Sooner or later there will come a point when you realise that as brilliant as you are, you need people around you. Building a team can be one of the most daunting, challenging and yet rewarding activities a manager can go through. It is your chance to build a living, breathing entity that has a lifespan beyond a project and is bigger than the people it is comprised of. Done well, it is possible to achieve greatness. Done badly and it’s the best possible way to waste money, energy and reputation.
The immediate go-to artefact hiring managers rely on is the job description. At its heart this is typically a list of hard skills with some soft skills tacked on the end. One of the hardest things to do is to balance the need for expertise and proven capability with a personality that is suited to learning and growing. as part of a bigger group.
One of the first key learnings is that it takes a mix of personality types to build a top tier team. Its tempting to draw on the brilliance of experts, particularly those who blow their own trumpets but these type A people often don’t play well together. There are too many projects which fall into difficulties because an ego on the team has drawn them down a dark path – perhaps using a technology set that is cutting edge and exciting to engage with, but not proven or tested.
Another example, is where a creative ego aligns the team to a concept based on their opinion, flying in the face of user feedback. Both of these are risky territory that can be pulled off, with the right strength of character and ability but make no mistake – this is an individual taking huge risks – in the hope of big rewards – but done for their own sake, rather than the good of the team.
Encouraging your team to take risks is an important part of team management but, critical to risk management, is an acceptance and understanding of these risks as a team. When one lone wolf drags the team in a certain direction, you have no choice but to go along and that’s when you stop managing, and start picking up the pieces as it falls apart.
The other danger is when you get multiple headstrong individuals and they don’t play well together. A fractured team is one which cannot deliver but the problem lies not only with delivery and productivity, but also with morale.
Generally people are happier when they are productive and aligned, without conflict. Introducing strong opinions and single-mindedness, whilst opening the way to greatness, also brings with it a greater chance of conflict. Self-managed teams are an efficient vehicle to deliver projects – removing the hierarchy and bureaucracy that can hamper decision making and closure of project phases. However, depending on the team dynamic, a self-managed team at its worst can find itself heading down deeper and deeper rabbit holes of tangent scope or worse, getting bogged down on unimportant details.
The manager’s role in this is to find ways that allow the team to express its creativity, manage conflict effectively and keep them aligned towards a single goal. Acting as a facilitator, obstacle-remover and a guide to bring them back to the objectives and prioritised requirements, the manager is there to remind the team of what they originally set out to achieve. So, as with most things, a successful team is made up of a balance of personality types : the driven individuals who fight for their vision to become reality, the expert crafters who know their field inside and out, and the adaptive team players who work to fill the gaps that continuously come up.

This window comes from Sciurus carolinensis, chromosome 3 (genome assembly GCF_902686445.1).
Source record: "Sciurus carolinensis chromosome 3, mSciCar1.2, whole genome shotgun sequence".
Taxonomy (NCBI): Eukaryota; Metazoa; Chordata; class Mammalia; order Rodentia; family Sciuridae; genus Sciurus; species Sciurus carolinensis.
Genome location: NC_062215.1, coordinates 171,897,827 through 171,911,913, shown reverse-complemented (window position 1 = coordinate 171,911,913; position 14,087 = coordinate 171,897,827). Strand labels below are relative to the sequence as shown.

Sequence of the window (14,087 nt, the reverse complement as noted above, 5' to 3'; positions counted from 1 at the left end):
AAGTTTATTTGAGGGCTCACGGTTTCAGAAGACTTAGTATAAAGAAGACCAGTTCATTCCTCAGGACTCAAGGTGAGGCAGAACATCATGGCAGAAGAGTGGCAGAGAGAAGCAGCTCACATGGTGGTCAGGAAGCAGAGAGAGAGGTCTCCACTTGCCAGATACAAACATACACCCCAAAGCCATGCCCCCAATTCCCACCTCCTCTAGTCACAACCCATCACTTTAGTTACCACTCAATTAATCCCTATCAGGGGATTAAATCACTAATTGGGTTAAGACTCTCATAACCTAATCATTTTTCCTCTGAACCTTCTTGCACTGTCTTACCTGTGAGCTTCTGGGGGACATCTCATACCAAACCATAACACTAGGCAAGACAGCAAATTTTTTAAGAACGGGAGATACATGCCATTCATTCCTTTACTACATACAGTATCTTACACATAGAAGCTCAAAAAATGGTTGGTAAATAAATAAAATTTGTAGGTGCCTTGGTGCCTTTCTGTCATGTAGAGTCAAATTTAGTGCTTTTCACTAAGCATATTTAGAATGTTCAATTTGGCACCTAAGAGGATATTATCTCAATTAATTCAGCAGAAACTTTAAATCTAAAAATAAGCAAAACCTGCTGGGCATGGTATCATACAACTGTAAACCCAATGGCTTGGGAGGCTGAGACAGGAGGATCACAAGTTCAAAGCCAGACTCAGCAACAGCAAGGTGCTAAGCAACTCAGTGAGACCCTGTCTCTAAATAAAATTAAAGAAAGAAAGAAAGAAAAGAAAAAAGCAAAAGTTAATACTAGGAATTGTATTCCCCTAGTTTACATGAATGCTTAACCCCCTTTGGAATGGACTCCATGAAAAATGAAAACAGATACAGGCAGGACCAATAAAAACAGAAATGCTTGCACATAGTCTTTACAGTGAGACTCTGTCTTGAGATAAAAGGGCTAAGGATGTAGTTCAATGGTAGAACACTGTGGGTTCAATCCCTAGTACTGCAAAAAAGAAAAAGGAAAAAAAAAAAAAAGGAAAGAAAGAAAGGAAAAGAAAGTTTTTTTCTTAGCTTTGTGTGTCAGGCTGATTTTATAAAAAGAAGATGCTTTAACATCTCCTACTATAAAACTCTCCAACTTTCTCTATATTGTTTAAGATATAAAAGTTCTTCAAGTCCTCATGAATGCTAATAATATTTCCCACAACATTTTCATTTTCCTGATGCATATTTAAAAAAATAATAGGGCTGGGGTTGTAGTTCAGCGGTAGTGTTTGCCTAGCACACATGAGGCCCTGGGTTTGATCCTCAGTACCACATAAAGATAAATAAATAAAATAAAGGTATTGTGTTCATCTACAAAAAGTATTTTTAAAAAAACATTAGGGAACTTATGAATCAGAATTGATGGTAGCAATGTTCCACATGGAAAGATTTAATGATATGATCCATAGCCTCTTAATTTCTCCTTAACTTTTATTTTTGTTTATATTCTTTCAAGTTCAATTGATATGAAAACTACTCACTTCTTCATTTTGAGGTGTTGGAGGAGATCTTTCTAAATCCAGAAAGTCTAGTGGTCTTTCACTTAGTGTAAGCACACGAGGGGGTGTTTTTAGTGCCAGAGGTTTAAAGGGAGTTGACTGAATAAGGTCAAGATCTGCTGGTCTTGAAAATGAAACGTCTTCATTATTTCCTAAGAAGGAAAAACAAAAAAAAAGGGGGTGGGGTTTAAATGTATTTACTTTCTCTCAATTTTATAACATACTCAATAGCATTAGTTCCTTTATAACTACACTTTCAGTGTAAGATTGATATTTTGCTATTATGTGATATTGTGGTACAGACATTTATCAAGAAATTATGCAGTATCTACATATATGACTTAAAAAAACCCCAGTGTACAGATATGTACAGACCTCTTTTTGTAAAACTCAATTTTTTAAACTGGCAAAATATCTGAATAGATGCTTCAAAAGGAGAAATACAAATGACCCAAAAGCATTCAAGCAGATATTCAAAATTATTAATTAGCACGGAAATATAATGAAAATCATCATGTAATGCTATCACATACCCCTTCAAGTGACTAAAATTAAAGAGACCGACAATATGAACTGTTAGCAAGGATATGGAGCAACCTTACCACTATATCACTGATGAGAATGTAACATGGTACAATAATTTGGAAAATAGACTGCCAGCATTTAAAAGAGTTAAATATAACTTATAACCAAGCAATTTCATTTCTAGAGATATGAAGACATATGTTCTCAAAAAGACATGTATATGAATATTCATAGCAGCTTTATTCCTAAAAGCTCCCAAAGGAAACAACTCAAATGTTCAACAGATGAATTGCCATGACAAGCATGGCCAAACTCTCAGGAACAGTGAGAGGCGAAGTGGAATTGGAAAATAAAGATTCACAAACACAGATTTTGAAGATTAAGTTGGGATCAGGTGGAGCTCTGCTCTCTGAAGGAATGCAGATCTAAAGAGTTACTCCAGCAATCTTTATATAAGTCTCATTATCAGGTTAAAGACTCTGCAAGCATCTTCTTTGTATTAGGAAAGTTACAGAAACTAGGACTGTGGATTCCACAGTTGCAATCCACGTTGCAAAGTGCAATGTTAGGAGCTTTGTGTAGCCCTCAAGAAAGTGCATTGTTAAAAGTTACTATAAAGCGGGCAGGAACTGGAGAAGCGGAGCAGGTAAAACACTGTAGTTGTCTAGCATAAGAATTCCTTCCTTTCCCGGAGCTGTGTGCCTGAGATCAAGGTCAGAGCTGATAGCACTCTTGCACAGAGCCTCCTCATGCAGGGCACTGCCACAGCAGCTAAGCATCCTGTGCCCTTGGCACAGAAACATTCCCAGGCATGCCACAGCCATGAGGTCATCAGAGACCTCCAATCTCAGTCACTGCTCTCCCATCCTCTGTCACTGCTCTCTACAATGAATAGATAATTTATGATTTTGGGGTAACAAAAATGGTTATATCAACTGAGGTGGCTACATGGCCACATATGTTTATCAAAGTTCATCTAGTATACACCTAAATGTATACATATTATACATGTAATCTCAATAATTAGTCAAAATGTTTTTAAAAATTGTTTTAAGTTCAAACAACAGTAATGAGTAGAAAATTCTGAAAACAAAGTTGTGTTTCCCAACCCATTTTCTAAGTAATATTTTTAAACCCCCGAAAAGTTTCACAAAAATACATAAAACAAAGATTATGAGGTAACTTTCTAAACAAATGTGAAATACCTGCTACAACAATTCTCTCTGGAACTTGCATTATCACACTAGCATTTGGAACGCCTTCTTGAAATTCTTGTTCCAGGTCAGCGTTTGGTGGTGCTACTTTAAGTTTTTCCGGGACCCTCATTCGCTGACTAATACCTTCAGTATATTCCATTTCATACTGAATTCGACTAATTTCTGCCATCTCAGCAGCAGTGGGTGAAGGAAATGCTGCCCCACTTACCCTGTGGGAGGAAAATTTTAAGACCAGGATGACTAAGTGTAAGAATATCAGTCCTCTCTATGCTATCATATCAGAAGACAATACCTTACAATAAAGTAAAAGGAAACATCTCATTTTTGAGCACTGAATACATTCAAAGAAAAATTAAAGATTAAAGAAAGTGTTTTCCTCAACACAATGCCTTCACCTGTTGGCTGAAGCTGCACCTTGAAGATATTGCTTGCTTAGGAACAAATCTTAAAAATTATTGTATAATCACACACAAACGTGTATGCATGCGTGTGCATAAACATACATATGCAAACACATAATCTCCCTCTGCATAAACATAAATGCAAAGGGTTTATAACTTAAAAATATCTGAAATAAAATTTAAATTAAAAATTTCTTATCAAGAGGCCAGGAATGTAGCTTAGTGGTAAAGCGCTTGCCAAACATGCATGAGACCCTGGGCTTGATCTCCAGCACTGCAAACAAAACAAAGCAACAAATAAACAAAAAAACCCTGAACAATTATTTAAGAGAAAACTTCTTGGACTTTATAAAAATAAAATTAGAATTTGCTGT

Building a team around a single group of these is never successful but a balance of the three is the basis of successful delivery.
A recurring hot topic relating to team dynamic is that of distributed teams. Notably when Marrisa Mayer banned remote working from Yahoo in 2013, it caused a backlash from people and seemed contrary to the current zeitgeist of supporting flexible working arrangements. There is, however, a solid point at the heart of that strategy – people are more collaborative, more creative and more productive when they work together. When you take someone out of the team environment, no matter how good your collaboration tools, you push them further down the scale of working individually, away from the sense of team.
A strong, motivated individual can compensate for this and with tools like Slack, Skype and Hangouts (but not email) it is easier than ever to do so. There is no doubt that without distraction, you can get more done when left to your own devices. The reality is that there is a time and place for this – and on any project, in any skillset, there are times when you just need to focus and get something done. That said, for the sake of the team, it is critically important to bring people back together and ensure that the majority of time is spent working together, not apart.
Beyond the people
A core part of that is creating an environment that supports collaborative working and provides the stimulus and ability to build that a team needs. Be it from creative space where they can sketch out ideas on whiteboards or digital screens, to quiet areas allowing focus, to tools and digital space supporting collaboration and allowing maximum connectivity when one or more members are remote. The right environment is as much a part of the team as the people, personalities and skillsets.
Building a killer team is ultimately about balance – no one individual is alike, and the glue that holds a team of talented creative humans together is more about understanding than about ticking hard skill boxes.
- Andy Dunbar is COO, Mirum London
This article originally appeared on Advertising Week 360